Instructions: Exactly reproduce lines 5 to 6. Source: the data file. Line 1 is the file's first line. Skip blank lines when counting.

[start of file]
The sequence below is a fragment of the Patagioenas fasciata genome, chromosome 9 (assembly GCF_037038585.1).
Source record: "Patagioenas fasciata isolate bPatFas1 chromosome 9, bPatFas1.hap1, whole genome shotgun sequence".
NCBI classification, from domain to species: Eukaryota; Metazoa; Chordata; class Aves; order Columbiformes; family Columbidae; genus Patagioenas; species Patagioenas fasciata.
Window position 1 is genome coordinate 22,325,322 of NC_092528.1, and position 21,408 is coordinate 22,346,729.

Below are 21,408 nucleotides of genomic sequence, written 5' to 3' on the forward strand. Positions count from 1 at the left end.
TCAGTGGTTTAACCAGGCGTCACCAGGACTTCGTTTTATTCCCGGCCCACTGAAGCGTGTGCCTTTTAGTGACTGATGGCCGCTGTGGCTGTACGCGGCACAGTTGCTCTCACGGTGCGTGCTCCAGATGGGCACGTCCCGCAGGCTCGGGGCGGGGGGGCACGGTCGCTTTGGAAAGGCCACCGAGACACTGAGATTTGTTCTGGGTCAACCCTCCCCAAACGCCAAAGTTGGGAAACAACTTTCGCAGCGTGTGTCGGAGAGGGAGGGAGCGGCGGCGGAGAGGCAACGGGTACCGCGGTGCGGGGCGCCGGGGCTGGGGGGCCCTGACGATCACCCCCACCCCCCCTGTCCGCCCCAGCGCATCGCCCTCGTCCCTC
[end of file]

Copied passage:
Below are 21,408 nucleotides of genomic sequence, written 5' to 3' on the forward strand. Positions count from 1 at the left end.
TCAGTGGTTTAACCAGGCGTCACCAGGACTTCGTTTTATTCCCGGCCCACTGAAGCGTGTGCCTTTTAGTGACTGATGGCCGCTGTGGCTGTACGCGGCACAGTTGCTCTCACGGTGCGTGCTCCAGATGGGCACGTCCCGCAGGCTCGGGGCGGGGGGGCACGGTCGCTTTGGAAAGGCCACCGAGACACTGAGATTTGTTCTGGGTCAACCCTCCCCAAACGCCAAAGTTGGGAAACAACTTTCGCAGCGTGTGTCGGAGAGGGAGGGAGCGGCGGCGGAGAGGCAACGGGTACCGCGGTGCGGGGCGCCGGGGCTGGGGGGCCCTGACGATCACCCCCACCCCCCCTGTCCGCCCCAGCGCATCGCCCTCGTCCCTC